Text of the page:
UK: Royal Marines Training Unit to Move to Amphibious Centre
- Training & Education
The Royal Marines small craft training squadron will be arriving at a new multi-million pound amphibious centre in the South West next week.
The unit of specialist amphibious assault troops (10 Landing Craft) Training Squadron Royal Marines and craft is moving permanently from its base at Royal Marines Poole to Royal Marines Tamar in HM Naval Base Devonport, Plymouth, on Tuesday 23rd July.
The new facility has been delivered by the Defence Infrastructure Organisation (DIO) in partnership with Debut Services and comprises new HQ offices, workshop and maintenance space, boat park, jetty, slipway, craft hoist and marina.
The unit trains Marines to use landing craft and the unit will travel by sea in the craft to Plymouth in orderly formation to become the latest Marines and craft to occupy the new centre of amphibious excellence.
RM Tamar houses hovercraft and landing craft of all sizes for training and from fully trained battle combat experienced operational assault squadrons on amphibious ships such as HMS Bulwark, HMS Ocean and HMS Albion. The centre trains the small craft crews, and provides both a base for operational boat squadrons and engineering support.
This seaborne move will be an historic moment for the landing craft specialisation and that of 10 Training Squadron in particular. The craft will leave RM Poole for the final time and instead of heading east to conduct their usual training near Portsmouth in the Solent, they will head west towards Plymouth.
Officer Commanding 10 Training Squadron Major John Fidler said:
“The opportunity is here at RM Tamar to embrace future technologies and the development of a true centre of excellence not just in amphibious warfare, but in military best practice. The training cycle directly fed by operational context and supported by bespoke engineering facilities all contained within one centralised locale.”
On the way to Plymouth the Marines will conduct exercises involving landing vehicles and troops along the beaches of Hampshire, Devon and Dorset, to put into practise what the four vocational landing craft courses have been taught over the past 14 weeks.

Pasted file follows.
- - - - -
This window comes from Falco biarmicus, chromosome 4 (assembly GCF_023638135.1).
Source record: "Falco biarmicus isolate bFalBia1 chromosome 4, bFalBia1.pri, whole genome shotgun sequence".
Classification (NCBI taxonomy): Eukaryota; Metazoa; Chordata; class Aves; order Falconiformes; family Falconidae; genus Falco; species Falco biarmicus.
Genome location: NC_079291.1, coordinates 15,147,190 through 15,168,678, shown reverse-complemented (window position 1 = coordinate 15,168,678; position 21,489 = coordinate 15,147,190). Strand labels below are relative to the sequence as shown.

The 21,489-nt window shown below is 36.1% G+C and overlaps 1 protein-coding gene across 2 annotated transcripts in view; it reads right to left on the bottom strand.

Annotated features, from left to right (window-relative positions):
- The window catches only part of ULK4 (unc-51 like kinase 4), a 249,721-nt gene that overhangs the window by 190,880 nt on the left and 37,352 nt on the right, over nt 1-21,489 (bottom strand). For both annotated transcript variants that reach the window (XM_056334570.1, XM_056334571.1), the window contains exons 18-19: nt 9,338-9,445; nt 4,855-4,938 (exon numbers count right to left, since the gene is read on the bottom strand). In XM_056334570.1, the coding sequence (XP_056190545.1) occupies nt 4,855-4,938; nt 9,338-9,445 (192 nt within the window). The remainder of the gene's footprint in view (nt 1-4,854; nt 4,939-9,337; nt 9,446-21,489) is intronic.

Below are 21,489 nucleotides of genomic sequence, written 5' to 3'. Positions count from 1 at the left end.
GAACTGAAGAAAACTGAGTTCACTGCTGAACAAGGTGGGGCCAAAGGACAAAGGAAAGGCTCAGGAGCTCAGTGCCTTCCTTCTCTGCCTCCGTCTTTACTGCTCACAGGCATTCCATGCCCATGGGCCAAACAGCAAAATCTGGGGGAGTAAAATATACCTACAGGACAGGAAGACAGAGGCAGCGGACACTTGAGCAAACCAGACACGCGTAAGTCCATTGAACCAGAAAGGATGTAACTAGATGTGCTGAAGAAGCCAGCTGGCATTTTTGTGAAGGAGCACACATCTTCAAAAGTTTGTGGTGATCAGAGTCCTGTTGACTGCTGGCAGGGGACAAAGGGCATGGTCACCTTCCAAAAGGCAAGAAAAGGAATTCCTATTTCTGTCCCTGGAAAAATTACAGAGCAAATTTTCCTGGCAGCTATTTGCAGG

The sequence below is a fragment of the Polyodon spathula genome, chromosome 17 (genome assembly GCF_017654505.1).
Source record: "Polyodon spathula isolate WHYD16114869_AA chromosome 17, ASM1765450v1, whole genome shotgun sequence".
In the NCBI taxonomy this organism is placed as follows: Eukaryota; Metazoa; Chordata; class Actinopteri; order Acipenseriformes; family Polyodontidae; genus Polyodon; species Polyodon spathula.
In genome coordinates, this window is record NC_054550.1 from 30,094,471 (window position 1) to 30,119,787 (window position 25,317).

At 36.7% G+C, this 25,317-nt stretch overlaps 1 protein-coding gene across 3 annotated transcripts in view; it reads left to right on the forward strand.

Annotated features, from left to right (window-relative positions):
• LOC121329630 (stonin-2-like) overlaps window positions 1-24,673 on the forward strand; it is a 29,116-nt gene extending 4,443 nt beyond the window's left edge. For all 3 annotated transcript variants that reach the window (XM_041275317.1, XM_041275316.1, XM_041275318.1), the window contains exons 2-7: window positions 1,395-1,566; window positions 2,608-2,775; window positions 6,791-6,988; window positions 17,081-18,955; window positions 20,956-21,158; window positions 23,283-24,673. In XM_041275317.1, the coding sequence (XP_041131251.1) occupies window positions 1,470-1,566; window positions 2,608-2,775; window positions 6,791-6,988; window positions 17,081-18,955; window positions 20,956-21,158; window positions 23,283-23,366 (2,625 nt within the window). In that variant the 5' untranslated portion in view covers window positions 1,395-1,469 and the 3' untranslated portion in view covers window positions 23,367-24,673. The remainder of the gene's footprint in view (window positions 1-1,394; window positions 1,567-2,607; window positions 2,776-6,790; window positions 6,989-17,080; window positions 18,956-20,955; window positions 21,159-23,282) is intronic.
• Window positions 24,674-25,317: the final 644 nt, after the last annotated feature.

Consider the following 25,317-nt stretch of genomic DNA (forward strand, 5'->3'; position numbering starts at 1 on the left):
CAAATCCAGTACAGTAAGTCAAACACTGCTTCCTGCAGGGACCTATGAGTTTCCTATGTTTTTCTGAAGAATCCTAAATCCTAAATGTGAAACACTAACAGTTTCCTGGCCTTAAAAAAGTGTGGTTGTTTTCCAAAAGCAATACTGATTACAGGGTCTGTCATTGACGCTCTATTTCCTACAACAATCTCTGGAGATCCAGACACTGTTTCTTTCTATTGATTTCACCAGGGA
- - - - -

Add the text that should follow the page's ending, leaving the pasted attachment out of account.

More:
Ninety permanent staff from the Hamworthy base move with the squadron to the Royal Navy’s new £30million training centre. They will join Commandos of 539 Assault Squadron, previously based at Turnchapel, Plymouth, which has already completed their final move to RM Tamar with their impressive fast offshore raiding craft and landing craft air-cushion (hovercraft).
Colonel Garth Manger, commanding officer of 1 Assault Squadron and Royal Marines Tamar, said:
“The official handover of Royal Marines Tamar from a building site to an operating amphibious base is fantastic. RM Tamar is the first of the Royal Navy’s centres of specialisation and has been delivered on time and in budget.
“It offers defence, the Royal Navy and the Royal Marines a modern, bespoke amphibious operating base capable of delivering support to worldwide operations, training and maintenance in a one-stop shop for amphibious troops and craft.”
DIO Project Manager Jonathan Hart said: “DIO’s priority is to support the Armed Forces to live, work and train in the UK and abroad and it has been an honour to be involved in the delivery of this excellent new facility for the Royal Marines.
“While maritime projects are always challenging, through collaborative working with the Royal Marines, Naval Base & Dockyard staff and our partners at Debut Services we have achieved a successful outcome.”
The history of the Royal Marines’ involvement at Poole dates back to the latter stages of WWII when the base was re-assigned from the RAF and named HMS Turtle, tasked with the training of landing craft crews for D-Day. The branch and the Corps of Royal Marines has come a long way since then.
D-Day marked the single largest involvement of Royal Marines in the Second World War with 17,500 men providing almost two thirds of the landing craft crews on the day. Now, especially with the drawdown of operations in Afghanistan, the focus of the Corps returns once again to its unique role within the UK’s defence – providing the UK’s amphibious manoeuvre capability.
What is now known as Royal Marines Poole became the Amphibious School, Royal Marines and expanded to be renamed the Joint Service Amphibious Warfare Centre.
In the early 1960s, it was renamed Amphibious Training Unit Royal Marines. The Technical Training Wing was moved in and became Royal Marines Poole. In 2001 1 Assault Group Royal Marines was created and was responsible for training Marines in operating landing craft.
Training is accredited by the Royal Yachting Association at various stages in a Marine’s career at entry to the specialisation as a qualified Marine and at promotion to sergeant. The Landing Craft Officer Qualifying course delivered to those who join the landing craft specialisation and prepares them for command of troops of the squadrons.
Additional training tasks include amphibious training for Royal Marines recruits, young officers and on the All Arms Commando Course, small boat training for the Royal Navy, Army, Police and Customs, engineering and navigation training for the Assault Squadrons, specially-tailored landing craft for the Royal Marines Reserves and expertise to amphibious troops.
Press Release, July 22, 2013; Image: Royal Navy